Vancomycin for treatment of invasive, multi-drug resistant Staphylococcus aureus infections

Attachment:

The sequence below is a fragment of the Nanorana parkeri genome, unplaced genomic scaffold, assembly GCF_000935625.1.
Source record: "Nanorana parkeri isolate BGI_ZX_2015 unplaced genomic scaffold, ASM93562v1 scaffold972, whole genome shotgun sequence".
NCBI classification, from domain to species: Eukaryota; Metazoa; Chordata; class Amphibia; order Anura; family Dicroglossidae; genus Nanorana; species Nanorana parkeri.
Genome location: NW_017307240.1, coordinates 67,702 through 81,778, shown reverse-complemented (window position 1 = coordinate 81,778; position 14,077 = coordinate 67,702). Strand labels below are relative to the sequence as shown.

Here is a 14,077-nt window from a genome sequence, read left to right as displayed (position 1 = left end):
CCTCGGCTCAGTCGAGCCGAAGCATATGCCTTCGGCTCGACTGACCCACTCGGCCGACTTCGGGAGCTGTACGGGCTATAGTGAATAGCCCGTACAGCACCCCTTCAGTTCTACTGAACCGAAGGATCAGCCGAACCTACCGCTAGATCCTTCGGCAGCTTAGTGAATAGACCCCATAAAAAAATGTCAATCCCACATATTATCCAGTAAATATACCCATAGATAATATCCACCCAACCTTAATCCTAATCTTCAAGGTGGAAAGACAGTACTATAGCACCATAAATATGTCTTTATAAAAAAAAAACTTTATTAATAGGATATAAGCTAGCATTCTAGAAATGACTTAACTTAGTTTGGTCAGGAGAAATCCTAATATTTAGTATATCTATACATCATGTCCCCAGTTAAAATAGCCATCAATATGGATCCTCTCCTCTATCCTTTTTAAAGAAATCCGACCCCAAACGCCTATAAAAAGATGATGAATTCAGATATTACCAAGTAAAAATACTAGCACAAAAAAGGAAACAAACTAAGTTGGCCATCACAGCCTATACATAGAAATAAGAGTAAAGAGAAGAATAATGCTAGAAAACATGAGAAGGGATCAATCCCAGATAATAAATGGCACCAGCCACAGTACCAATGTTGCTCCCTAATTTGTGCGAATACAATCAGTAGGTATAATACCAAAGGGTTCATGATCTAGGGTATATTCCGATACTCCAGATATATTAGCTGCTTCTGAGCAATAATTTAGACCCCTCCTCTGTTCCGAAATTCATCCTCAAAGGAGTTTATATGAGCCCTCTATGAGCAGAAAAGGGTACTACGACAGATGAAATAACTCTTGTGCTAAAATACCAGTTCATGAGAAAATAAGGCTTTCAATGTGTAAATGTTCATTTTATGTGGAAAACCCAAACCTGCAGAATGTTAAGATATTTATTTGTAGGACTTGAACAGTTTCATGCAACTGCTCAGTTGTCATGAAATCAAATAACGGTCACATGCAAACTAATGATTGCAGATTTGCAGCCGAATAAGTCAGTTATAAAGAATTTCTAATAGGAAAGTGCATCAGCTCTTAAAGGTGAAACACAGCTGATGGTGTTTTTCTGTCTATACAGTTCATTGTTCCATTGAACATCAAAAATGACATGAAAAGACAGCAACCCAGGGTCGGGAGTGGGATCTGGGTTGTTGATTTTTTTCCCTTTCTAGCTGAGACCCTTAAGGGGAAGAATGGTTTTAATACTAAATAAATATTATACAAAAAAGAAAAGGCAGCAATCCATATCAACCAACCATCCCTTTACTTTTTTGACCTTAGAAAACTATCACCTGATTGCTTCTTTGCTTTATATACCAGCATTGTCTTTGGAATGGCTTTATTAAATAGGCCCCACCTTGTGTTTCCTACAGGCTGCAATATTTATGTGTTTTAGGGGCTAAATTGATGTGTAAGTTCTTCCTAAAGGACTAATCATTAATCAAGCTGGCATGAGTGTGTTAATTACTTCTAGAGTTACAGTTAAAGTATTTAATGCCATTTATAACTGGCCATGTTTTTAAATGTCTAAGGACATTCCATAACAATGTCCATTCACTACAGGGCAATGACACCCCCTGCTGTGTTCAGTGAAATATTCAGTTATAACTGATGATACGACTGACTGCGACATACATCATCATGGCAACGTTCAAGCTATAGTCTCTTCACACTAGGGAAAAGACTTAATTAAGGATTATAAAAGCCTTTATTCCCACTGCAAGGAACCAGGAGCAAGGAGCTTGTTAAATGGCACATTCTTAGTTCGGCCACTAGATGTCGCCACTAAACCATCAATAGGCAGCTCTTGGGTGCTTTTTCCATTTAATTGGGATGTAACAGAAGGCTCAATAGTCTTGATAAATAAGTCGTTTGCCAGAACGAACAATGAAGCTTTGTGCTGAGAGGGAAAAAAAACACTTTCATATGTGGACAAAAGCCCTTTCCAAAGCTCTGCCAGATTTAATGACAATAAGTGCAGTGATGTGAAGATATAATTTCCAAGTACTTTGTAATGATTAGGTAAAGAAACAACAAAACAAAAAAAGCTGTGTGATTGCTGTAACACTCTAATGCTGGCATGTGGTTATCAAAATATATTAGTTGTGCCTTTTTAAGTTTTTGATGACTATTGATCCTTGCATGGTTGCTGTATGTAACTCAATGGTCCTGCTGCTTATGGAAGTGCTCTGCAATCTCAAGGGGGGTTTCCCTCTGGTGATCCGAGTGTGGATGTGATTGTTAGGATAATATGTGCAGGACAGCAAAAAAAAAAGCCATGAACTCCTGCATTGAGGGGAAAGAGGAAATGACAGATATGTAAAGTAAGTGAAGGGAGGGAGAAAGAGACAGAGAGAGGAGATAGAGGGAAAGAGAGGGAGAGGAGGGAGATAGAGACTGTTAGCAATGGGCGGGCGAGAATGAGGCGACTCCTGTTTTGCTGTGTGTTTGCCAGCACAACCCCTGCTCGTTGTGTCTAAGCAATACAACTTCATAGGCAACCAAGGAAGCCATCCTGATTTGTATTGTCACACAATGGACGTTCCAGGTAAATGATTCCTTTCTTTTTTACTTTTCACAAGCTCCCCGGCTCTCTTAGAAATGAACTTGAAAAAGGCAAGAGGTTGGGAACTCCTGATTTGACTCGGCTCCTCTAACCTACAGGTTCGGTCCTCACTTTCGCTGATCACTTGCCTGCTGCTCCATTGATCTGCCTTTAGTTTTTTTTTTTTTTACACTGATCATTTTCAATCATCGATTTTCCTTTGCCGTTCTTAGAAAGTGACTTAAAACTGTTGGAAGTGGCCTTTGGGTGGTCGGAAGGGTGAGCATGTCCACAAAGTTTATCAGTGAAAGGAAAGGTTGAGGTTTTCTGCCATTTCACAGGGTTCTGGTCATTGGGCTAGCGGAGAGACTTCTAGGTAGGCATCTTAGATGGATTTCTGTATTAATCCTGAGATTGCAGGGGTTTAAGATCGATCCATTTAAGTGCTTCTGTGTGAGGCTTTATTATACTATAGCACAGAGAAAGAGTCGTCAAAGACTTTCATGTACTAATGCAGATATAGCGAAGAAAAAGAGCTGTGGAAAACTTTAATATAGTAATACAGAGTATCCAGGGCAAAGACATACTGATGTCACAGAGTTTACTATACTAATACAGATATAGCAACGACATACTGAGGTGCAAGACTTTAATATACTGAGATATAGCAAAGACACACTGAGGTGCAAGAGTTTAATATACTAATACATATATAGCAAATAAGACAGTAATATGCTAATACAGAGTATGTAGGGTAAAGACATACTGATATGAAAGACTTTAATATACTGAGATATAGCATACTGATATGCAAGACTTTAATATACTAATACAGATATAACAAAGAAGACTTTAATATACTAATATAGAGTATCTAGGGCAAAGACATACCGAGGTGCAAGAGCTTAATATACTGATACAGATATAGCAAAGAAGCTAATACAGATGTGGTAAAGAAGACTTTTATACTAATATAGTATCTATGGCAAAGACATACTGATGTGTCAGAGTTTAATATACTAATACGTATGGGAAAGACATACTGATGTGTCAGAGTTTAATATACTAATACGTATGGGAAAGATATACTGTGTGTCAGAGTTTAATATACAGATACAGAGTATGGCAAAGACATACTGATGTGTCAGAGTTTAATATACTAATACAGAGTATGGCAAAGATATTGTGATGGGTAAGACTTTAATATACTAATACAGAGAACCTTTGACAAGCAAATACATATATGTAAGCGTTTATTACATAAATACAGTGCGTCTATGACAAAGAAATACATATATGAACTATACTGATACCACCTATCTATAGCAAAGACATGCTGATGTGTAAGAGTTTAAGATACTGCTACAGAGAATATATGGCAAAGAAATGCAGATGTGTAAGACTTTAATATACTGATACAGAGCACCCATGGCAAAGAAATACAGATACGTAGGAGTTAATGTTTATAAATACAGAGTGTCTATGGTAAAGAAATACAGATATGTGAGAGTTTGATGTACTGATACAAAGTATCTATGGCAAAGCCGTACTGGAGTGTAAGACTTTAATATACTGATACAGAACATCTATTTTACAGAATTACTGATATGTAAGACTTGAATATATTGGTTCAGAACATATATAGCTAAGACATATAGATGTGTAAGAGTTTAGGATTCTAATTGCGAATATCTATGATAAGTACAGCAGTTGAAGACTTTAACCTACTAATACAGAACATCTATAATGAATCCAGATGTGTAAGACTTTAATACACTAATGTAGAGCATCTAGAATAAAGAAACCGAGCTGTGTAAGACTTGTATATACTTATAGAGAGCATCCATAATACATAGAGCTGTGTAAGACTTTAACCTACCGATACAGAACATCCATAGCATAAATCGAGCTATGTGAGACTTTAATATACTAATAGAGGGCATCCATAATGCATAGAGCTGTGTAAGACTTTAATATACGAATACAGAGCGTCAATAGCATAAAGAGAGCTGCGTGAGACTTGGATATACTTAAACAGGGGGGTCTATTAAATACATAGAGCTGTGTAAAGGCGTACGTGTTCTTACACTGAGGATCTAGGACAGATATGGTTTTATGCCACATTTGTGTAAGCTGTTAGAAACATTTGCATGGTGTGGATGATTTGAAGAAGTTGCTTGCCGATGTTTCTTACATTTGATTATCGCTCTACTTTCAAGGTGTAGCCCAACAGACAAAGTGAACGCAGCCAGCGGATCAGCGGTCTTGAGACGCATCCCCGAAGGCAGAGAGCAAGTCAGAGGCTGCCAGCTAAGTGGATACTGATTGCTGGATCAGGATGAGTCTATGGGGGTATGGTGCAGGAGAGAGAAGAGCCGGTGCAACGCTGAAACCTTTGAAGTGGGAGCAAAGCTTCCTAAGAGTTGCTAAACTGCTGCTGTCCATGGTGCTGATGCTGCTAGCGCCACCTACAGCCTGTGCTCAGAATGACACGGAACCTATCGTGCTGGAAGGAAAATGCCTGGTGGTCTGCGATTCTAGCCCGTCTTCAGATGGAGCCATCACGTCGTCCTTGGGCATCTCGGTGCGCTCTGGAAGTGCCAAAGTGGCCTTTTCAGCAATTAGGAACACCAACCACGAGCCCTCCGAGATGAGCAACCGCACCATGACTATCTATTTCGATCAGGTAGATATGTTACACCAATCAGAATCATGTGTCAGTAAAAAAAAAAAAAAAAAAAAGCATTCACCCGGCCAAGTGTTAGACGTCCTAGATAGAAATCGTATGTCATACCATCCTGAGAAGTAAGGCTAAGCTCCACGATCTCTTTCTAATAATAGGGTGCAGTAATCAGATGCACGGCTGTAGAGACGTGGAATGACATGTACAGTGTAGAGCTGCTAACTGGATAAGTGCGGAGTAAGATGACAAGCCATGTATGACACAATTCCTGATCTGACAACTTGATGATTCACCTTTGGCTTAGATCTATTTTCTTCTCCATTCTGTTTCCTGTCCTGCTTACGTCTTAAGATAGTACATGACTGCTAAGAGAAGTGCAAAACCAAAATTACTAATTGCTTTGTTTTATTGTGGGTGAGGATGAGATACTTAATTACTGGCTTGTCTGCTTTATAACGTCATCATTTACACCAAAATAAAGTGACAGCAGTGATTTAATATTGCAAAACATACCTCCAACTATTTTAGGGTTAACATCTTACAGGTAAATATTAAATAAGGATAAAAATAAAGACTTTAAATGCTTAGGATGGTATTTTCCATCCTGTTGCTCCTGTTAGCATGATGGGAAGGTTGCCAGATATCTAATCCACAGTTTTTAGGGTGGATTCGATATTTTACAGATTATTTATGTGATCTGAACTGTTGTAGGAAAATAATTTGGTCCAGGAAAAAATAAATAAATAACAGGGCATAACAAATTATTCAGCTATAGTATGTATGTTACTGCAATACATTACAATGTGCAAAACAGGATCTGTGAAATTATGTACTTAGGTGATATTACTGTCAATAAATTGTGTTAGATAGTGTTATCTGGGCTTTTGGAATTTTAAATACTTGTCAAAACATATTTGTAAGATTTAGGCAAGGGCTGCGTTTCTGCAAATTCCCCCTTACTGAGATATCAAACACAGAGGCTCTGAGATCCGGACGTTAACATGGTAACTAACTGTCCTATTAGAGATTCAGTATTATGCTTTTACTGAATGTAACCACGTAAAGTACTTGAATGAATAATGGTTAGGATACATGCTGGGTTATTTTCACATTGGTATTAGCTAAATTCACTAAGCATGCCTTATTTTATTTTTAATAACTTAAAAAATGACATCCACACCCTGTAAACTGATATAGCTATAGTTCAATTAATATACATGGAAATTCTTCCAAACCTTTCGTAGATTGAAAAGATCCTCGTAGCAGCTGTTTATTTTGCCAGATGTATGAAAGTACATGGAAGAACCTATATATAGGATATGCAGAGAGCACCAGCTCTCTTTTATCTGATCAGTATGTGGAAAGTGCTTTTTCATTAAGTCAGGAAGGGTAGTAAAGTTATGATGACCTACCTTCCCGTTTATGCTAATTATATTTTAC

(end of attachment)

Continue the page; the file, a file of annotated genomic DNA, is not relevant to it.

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Staphylococcus aureus is a bacterial pathogen responsible for a variety of serious infections and is a frequent cause of nosocomial disease. During the last 60 years, S. aureus has developed increasing in vitro resistance to virtually all antimicrobials. In contrast, vancomycin has maintained a high degree of activity in vitro against this pathogen, although slight changes with in vitro activity could vastly change clinical activity. As a result, vancomycin has become the mainstay of therapy for invasive infections due to methicillin-resistant strains. However, clinical strains of S. aureus with intermediate resistance to vancomycin were reported in 1996, followed in 2002 with reports of isolates that were fully resistant. Although many authorities believe vancomycin remains the drug of choice for most staphylococcal-resistant infections, important issues surrounding its clinical application remain. These include the need for multiple daily dosing, intravenous administration, requirements for serum concentration monitoring, increasing resistance in vitro, modest efficacy rates and (less frequently) treatment-limiting adverse effects. This review addresses these important topics.

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